One Scripture That Will Help All of Your Relationships
While I don’t believe in any silver bullets in relationships, there are a few simple things you can do that will have a tremendous impact.
Relationships will challenge all of us. Whether it is with your spouse, child, parent, boss, or colleague there will always be times of friction.
The relationship that has challenged me the most is raising children. I get the privilege of not only raising my own son but also being a part of foster children’s lives for short seasons. While I am blessed by the opportunities I have been given, there have been days where I needed a little wisdom in my parenting journey.
At the time of writing this, my wife and I are leading a small parenting group. Each week we watch a twenty-minute teaching, and then we spend the rest of the hour discussing what we learned. One week, during our discussion, a scripture popped into my head that will be helpful in any relationship:
Understand this, my dear brothers and sisters: You must all be quick to listen, slow to speak, and slow to get angry. Jas 1:19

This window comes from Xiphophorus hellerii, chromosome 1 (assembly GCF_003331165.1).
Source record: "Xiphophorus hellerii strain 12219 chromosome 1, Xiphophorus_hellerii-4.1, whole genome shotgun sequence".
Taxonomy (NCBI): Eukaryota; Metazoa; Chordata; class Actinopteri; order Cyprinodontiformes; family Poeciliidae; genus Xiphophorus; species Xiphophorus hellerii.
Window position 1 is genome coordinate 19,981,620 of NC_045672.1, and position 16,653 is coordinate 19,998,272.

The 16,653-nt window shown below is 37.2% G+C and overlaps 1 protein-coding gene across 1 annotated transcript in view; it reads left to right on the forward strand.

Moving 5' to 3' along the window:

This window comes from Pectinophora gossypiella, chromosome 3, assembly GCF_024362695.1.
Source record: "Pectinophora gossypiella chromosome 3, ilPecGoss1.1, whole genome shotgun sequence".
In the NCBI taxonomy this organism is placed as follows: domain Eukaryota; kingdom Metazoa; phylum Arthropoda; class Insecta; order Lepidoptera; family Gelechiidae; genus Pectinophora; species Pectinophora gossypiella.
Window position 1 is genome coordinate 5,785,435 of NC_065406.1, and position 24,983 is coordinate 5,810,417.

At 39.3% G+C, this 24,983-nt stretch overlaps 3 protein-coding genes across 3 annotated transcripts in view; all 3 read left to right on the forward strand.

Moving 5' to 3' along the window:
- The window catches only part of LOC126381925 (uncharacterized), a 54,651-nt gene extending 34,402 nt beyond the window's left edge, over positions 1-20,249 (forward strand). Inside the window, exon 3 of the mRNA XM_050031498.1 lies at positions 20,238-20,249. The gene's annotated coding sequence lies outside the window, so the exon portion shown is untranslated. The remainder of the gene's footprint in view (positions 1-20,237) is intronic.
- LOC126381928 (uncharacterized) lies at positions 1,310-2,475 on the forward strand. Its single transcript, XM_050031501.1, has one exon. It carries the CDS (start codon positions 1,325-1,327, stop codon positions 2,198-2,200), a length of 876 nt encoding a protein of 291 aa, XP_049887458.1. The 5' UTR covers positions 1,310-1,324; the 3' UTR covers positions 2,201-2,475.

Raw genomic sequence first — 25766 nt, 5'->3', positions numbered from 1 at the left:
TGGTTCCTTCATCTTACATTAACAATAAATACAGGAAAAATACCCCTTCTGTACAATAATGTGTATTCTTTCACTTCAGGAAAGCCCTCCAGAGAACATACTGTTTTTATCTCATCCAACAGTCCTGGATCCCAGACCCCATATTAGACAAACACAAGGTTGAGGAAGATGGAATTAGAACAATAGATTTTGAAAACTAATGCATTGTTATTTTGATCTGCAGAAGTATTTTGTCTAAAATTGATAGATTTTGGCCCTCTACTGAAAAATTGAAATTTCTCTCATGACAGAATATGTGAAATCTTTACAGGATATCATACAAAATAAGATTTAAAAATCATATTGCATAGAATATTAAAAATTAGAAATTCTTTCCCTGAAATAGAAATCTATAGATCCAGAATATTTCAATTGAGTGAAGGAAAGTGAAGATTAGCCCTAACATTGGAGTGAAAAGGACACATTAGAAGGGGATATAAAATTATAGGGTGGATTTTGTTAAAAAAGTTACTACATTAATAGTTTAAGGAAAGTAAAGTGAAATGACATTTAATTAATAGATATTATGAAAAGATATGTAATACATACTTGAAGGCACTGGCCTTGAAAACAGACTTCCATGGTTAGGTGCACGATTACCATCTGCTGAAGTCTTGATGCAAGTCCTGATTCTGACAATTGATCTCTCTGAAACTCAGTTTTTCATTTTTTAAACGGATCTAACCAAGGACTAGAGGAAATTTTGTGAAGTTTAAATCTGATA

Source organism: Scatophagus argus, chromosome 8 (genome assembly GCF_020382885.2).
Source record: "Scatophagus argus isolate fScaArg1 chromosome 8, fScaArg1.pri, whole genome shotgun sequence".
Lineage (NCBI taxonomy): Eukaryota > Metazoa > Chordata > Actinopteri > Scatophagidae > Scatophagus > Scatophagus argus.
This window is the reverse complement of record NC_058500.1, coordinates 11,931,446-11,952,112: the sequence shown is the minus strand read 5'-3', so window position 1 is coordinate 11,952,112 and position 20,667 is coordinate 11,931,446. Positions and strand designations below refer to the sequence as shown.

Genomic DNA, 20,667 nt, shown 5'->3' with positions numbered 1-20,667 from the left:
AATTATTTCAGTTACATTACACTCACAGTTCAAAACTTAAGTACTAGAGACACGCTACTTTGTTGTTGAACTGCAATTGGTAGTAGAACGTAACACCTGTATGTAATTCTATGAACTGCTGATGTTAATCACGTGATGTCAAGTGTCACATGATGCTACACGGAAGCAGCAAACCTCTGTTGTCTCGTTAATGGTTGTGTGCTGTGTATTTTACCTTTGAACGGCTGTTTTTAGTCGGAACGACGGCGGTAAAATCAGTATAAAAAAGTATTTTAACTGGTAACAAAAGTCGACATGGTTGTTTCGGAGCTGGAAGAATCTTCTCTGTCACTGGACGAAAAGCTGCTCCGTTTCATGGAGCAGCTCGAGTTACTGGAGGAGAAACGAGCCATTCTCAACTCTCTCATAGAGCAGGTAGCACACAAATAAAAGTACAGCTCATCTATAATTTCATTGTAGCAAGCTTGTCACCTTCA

This passage gives you three things you can do to help all your relationships.
1. Quick to listen. When a loved one wants to talk to you, be ready to listen. I truly believe listening to someone is showing respect to someone.
When you listen to someone, it tells them that you care about what they are saying. Someone once told me that the person who had the biggest impact on their life was simply someone who had listened to them.
2. Slow to speak. Our quick responses get us in trouble. When we take a few seconds to filter through our emotions, we are more likely to respond instead of reacting.
We are to T.H.I.N.K before we speak:
- True. Is what I am about to say true?
- Helpful. Is what I want to say helpful?
- Inspiring. Is what I want to say inspiring?
- Necessary. Is this really necessary to say?
- Kind. Is what I want to say kind?
The best way to be slow to speak is by being quick to listen. St. Francis of Assisi said, “Seek to understand before seeking to be understood.”
3. Slow to get angry. Anger in itself is not a sin, but the Apostle Paul told us, “to be angry and sin not.” If we allow our anger to control us, we are likely to make snap judgments. All of us can think of a time when we wish we had not allowed our anger to get the better of us.
Many times anger is heightened because of the issues we are already dealing with internally. These could be bitterness, rage, or envy. For this reason, we need to be proactive towards anger by spending time with God and casting our cares on him. If you need help getting your devotional time going, check out this post.
Imagine how much your relationships would be different if you put these three principles to use. People around you would feel loved and respected, and you would have fewer regrets.
Which one of these three is most challenging for you? How have you been able to overcome your struggles with the three principles listed above?
Photo courtesy of Adobe Stock